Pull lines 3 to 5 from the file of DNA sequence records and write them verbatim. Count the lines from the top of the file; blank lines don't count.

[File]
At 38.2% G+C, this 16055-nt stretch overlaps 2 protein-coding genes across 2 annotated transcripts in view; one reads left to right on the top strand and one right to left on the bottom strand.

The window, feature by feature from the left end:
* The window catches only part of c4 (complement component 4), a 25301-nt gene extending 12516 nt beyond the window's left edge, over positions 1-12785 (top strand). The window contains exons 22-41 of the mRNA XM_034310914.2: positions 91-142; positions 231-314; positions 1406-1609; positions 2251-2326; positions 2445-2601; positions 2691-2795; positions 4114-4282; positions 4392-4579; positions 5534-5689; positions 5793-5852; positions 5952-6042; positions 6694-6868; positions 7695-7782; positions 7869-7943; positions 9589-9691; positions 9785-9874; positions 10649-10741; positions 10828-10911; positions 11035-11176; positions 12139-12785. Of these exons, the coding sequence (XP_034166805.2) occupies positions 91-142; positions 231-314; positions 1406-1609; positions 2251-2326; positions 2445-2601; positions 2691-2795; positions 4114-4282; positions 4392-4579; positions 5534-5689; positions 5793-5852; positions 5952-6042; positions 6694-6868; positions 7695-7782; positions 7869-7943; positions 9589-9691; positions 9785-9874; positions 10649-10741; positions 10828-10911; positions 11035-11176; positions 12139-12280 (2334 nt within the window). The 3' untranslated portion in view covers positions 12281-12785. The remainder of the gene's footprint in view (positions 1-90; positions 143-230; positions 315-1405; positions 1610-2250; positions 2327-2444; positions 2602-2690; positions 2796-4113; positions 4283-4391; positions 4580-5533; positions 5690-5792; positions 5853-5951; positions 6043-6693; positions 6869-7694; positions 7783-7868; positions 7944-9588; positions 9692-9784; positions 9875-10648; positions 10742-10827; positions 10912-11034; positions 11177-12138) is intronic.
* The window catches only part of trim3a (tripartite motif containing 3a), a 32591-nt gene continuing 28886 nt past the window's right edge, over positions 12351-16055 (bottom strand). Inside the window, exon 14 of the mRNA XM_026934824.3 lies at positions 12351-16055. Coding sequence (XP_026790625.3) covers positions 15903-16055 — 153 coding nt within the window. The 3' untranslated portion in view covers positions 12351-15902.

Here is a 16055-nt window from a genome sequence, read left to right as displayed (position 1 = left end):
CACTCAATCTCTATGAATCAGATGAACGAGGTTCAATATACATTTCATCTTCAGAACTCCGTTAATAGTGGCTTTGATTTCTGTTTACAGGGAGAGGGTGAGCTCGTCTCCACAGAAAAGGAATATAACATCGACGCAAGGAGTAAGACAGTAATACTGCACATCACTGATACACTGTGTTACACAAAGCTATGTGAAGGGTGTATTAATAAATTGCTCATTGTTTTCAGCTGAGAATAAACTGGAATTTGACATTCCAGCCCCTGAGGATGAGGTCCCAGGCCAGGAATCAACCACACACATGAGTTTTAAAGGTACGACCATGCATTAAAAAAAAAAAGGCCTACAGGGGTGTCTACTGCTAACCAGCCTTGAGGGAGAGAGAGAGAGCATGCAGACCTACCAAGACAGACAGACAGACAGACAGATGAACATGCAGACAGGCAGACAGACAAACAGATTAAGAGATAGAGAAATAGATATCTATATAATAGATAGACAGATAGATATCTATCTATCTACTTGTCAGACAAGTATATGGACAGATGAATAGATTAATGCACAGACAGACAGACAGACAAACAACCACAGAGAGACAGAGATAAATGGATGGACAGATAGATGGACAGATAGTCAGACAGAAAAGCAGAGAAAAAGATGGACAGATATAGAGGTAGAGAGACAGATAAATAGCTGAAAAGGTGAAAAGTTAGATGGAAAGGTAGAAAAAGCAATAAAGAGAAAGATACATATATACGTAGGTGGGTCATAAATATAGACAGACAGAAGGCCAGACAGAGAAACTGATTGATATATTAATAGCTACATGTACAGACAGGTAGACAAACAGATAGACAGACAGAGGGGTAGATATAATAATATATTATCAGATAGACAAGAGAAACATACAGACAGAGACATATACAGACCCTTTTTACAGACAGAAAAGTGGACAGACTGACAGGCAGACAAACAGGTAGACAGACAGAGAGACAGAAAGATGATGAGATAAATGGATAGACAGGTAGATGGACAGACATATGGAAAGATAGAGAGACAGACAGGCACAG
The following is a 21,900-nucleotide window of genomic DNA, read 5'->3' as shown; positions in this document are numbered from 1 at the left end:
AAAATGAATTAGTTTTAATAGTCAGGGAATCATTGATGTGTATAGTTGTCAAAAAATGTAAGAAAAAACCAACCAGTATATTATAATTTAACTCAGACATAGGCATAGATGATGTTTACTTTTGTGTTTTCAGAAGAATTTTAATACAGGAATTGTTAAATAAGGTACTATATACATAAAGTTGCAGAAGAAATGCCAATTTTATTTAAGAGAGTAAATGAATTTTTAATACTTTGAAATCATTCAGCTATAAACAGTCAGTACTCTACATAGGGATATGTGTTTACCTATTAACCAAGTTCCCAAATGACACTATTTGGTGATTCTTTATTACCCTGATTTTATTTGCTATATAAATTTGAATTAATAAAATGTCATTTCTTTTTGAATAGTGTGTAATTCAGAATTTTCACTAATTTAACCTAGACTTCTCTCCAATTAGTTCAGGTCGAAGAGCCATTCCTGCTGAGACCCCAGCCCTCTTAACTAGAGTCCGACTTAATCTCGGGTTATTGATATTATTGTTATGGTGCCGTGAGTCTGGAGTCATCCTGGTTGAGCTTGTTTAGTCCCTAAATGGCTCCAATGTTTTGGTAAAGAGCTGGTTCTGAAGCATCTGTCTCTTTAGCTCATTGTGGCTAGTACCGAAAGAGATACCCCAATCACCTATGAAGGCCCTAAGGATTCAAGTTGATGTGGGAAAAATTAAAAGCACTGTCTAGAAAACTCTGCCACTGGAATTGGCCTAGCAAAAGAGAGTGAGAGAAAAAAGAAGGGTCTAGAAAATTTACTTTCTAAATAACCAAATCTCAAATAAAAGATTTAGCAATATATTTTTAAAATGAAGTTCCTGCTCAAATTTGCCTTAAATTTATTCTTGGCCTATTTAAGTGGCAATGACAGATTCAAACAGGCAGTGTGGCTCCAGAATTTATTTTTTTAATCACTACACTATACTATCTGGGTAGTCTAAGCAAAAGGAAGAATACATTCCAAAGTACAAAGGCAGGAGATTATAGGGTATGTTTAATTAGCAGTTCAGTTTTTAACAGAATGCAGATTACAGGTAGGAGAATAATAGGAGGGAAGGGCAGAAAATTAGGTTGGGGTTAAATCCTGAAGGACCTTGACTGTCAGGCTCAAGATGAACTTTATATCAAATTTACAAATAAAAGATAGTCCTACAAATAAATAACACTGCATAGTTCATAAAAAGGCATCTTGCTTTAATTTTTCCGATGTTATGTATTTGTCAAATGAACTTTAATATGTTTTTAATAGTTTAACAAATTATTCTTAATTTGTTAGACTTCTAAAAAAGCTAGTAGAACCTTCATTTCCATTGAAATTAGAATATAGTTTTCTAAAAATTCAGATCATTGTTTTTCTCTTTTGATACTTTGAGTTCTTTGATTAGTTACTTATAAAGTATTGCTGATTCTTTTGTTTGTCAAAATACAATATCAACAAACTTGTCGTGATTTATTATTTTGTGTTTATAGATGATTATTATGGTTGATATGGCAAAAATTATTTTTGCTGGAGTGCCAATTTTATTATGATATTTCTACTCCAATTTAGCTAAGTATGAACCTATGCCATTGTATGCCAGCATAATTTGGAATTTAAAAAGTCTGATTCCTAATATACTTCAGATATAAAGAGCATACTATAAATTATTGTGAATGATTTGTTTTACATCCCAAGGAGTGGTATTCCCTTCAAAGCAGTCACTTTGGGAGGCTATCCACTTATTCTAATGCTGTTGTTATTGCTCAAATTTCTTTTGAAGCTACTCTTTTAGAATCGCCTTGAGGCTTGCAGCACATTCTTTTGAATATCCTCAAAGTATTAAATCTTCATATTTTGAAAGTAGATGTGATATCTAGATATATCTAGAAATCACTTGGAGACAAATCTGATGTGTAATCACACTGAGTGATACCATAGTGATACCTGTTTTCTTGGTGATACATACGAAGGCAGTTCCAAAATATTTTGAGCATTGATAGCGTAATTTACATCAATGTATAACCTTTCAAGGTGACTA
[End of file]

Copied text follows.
* The window catches only part of c4 (complement component 4), a 25301-nt gene extending 12516 nt beyond the window's left edge, over positions 1-12785 (top strand). The window contains exons 22-41 of the mRNA XM_034310914.2: positions 91-142; positions 231-314; positions 1406-1609; positions 2251-2326; positions 2445-2601; positions 2691-2795; positions 4114-4282; positions 4392-4579; positions 5534-5689; positions 5793-5852; positions 5952-6042; positions 6694-6868; positions 7695-7782; positions 7869-7943; positions 9589-9691; positions 9785-9874; positions 10649-10741; positions 10828-10911; positions 11035-11176; positions 12139-12785. Of these exons, the coding sequence (XP_034166805.2) occupies positions 91-142; positions 231-314; positions 1406-1609; positions 2251-2326; positions 2445-2601; positions 2691-2795; positions 4114-4282; positions 4392-4579; positions 5534-5689; positions 5793-5852; positions 5952-6042; positions 6694-6868; positions 7695-7782; positions 7869-7943; positions 9589-9691; positions 9785-9874; positions 10649-10741; positions 10828-10911; positions 11035-11176; positions 12139-12280 (2334 nt within the window). The 3' untranslated portion in view covers positions 12281-12785. The remainder of the gene's footprint in view (positions 1-90; positions 143-230; positions 315-1405; positions 1610-2250; positions 2327-2444; positions 2602-2690; positions 2796-4113; positions 4283-4391; positions 4580-5533; positions 5690-5792; positions 5853-5951; positions 6043-6693; positions 6869-7694; positions 7783-7868; positions 7944-9588; positions 9692-9784; positions 9875-10648; positions 10742-10827; positions 10912-11034; positions 11177-12138) is intronic.
* The window catches only part of trim3a (tripartite motif containing 3a), a 32591-nt gene continuing 28886 nt past the window's right edge, over positions 12351-16055 (bottom strand). Inside the window, exon 14 of the mRNA XM_026934824.3 lies at positions 12351-16055. Coding sequence (XP_026790625.3) covers positions 15903-16055 — 153 coding nt within the window. The 3' untranslated portion in view covers positions 12351-15902.

Here is a 16055-nt window from a genome sequence, read left to right as displayed (position 1 = left end):